In September 2014, 43 reserve members of 8200 issued an open letter stating their refusal to continue military service because the spying their unit engages in “is used for political persecution and to create divisions within Palestinian society by recruiting collaborators and driving parts of Palestinian society against itself [and] allows for the continued control over millions of people through thorough and intrusive supervision and invasion of most areas of life.”

 

Above: Micheal Shyalt is the long haired guy in both of these pics (screengrabbed from LinkedIn).


As one of the refuseniks told The Guardian“All Palestinians are exposed to non-stop monitoring without any legal protection … The notion of rights for Palestinians does not exist at all … Any information that might enable extortion of an individual is considered relevant information. Whether said individual is of a certain sexual orientation, cheating on his wife, or in need of treatment in Israel or the West Bank – he is a target for blackmail.”

Aperio and Driivz are now in the running for an even larger cash prize of €160,000 in the final round of the Free Electron competition in September.

Dr. Ronit Lentin, chair of Academics for Palestine, said: “That the ESB is willing violate the Palestinian BDS call by doling out our money to Israeli companies is bad enough and shows contempt for Irish public opinion.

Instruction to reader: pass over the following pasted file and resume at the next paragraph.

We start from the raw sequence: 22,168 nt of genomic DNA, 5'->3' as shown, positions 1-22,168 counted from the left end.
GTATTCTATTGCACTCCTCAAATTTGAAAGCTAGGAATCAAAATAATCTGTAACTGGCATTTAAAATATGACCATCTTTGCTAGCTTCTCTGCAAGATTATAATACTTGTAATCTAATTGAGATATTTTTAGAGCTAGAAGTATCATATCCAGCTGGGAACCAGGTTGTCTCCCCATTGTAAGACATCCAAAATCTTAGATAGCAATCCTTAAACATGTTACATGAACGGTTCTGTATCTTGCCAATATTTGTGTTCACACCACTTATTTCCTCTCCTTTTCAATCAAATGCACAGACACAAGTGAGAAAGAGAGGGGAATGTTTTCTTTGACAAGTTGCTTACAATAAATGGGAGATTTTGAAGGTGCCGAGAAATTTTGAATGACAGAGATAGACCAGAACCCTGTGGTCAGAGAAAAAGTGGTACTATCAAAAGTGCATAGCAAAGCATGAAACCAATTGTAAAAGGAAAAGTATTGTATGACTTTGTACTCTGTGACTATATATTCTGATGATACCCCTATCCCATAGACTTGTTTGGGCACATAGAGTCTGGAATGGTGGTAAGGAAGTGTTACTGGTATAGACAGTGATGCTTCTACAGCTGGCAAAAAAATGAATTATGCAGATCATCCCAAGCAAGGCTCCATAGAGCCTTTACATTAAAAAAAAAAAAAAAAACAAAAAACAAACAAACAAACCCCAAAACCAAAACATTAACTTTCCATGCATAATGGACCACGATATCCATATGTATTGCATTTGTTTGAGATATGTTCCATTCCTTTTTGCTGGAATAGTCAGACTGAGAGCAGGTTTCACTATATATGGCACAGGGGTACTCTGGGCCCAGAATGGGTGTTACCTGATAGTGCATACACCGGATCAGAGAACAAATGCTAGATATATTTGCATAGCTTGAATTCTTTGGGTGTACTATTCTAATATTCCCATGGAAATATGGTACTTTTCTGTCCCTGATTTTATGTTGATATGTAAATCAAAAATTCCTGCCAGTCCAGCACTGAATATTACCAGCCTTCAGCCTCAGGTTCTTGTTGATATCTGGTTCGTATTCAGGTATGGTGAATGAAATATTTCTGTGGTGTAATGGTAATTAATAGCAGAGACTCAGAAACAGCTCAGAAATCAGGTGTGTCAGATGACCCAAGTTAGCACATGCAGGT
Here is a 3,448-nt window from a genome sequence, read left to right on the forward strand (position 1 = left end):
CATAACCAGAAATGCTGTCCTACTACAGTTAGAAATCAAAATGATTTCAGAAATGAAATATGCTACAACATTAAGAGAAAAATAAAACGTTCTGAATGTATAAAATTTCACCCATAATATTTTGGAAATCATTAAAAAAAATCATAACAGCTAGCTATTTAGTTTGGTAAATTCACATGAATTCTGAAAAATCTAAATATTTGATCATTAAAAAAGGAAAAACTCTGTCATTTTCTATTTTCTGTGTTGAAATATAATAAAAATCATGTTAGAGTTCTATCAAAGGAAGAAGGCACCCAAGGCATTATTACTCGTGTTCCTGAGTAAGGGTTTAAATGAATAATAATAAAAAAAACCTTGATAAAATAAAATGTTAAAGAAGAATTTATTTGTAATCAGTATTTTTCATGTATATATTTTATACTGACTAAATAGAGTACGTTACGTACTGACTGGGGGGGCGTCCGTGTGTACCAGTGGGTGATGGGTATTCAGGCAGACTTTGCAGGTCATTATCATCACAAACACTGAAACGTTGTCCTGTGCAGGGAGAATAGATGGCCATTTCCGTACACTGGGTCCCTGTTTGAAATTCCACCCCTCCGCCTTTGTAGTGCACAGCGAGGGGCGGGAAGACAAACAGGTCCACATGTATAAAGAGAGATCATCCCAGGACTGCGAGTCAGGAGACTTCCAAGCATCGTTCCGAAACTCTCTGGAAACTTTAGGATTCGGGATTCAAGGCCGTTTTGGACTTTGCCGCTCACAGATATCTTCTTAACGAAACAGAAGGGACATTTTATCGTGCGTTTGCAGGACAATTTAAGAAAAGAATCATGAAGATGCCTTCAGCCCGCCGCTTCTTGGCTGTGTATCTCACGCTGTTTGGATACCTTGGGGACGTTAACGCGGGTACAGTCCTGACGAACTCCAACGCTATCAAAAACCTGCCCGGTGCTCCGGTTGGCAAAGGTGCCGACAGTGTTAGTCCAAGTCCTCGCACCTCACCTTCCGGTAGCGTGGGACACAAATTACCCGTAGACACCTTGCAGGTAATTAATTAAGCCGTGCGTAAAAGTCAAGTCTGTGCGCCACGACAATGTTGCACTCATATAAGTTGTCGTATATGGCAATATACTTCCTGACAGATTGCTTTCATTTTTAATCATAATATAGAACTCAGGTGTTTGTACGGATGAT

“That it is willing to overlook that these companies are run by people who are proud to have aided in Israel’s racist, apartheid system of torture, murder and colonisation against the Palestinian people should shock everyone. It’s a scandal.

“But the irony of Ireland’s state-owned electricity provider engaging in such cooperation while Israel has reduced the supply of electricity to the illegally besieged Gaza Strip to a few hours every day is an absolute outrage.”

Critics  have pointed out that Israel aims to hide the occupation and colonisation of Palestine behind a veneer of progressivism, which has led to the suffix ‘washing’ being appended to illustrate this eliding of oppression; ‘pinkwashing’, ‘greenwashing’, ‘veganwashing’ and so on are now common descriptors of such propaganda efforts.

In this light, the ESB’s embrace of Israeli start-ups can only be seen as ‘techwashing’, a process that has been underway in Ireland for several years now, and has seen a great deal of interaction between players in both countries’ start-up economies.

A recent example is lauded Dublin-based start-up GirlCrew – which has heroically found a way to monetize meetups – who gladly accepted an Israeli state-funded all expenses paid trip to Tel Aviv after winning the StartTLV competition in 2016. StartTLV is brainchild of the Ireland Israel Business Network, which lists both the Irish and Israeli states as ‘partners’.

Indeed, this collaboration has the full backing of the Irish government, ever eager to cravenly prostrate themselves before the altar of investment – so much so that the Bank of Ireland was spotted providing whiskey tasting sessions to start-ups while touting for business in Tel Aviv on an IDA-sponsored junket last year.

More of your tax euros at work folks – just remember to ignore the occupation.